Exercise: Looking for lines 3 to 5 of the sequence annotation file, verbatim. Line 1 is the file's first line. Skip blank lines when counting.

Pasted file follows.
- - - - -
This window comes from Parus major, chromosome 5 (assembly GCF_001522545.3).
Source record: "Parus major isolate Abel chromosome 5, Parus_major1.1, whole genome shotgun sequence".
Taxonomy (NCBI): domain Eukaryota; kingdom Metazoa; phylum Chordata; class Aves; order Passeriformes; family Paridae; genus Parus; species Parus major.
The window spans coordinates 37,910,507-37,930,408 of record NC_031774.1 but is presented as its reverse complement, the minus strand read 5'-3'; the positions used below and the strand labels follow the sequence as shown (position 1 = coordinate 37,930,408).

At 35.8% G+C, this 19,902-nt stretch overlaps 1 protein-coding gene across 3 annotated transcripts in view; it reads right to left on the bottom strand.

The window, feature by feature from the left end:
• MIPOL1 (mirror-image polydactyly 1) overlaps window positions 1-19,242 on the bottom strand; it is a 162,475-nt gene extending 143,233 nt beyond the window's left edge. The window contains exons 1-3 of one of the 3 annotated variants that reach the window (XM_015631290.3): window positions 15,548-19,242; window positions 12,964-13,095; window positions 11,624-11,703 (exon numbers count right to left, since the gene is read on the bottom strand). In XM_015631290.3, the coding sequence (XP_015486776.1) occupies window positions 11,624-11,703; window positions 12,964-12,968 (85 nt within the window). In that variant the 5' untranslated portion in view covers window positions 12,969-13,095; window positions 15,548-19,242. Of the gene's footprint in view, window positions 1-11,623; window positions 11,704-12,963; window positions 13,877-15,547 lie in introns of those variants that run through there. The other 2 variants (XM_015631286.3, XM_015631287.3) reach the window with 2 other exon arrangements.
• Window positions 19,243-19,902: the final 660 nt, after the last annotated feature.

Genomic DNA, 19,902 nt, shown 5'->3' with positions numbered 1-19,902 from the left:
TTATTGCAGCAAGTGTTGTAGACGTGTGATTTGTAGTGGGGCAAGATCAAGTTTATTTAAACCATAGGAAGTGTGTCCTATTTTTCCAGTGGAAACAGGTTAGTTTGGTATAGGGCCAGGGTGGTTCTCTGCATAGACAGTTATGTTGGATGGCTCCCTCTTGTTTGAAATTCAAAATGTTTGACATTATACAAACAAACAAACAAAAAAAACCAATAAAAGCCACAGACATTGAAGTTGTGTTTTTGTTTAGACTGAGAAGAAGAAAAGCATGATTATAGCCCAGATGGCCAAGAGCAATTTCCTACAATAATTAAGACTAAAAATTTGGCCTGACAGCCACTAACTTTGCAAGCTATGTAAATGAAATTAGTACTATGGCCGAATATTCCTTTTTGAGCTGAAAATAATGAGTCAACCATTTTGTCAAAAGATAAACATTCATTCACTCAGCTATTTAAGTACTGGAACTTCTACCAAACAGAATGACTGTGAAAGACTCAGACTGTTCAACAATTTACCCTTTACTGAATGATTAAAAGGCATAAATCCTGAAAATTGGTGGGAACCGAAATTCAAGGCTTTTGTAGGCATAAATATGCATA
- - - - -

Taxonomy (NCBI): domain Eukaryota; kingdom Metazoa; phylum Chordata; class Aves; order Passeriformes; family Paridae; genus Parus; species Parus major.
The window spans coordinates 37,910,507-37,930,408 of record NC_031774.1 but is presented as its reverse complement, the minus strand read 5'-3'; the positions used below and the strand labels follow the sequence as shown (position 1 = coordinate 37,930,408).

At 35.8% G+C, this 19,902-nt stretch overlaps 1 protein-coding gene across 3 annotated transcripts in view; it reads right to left on the bottom strand.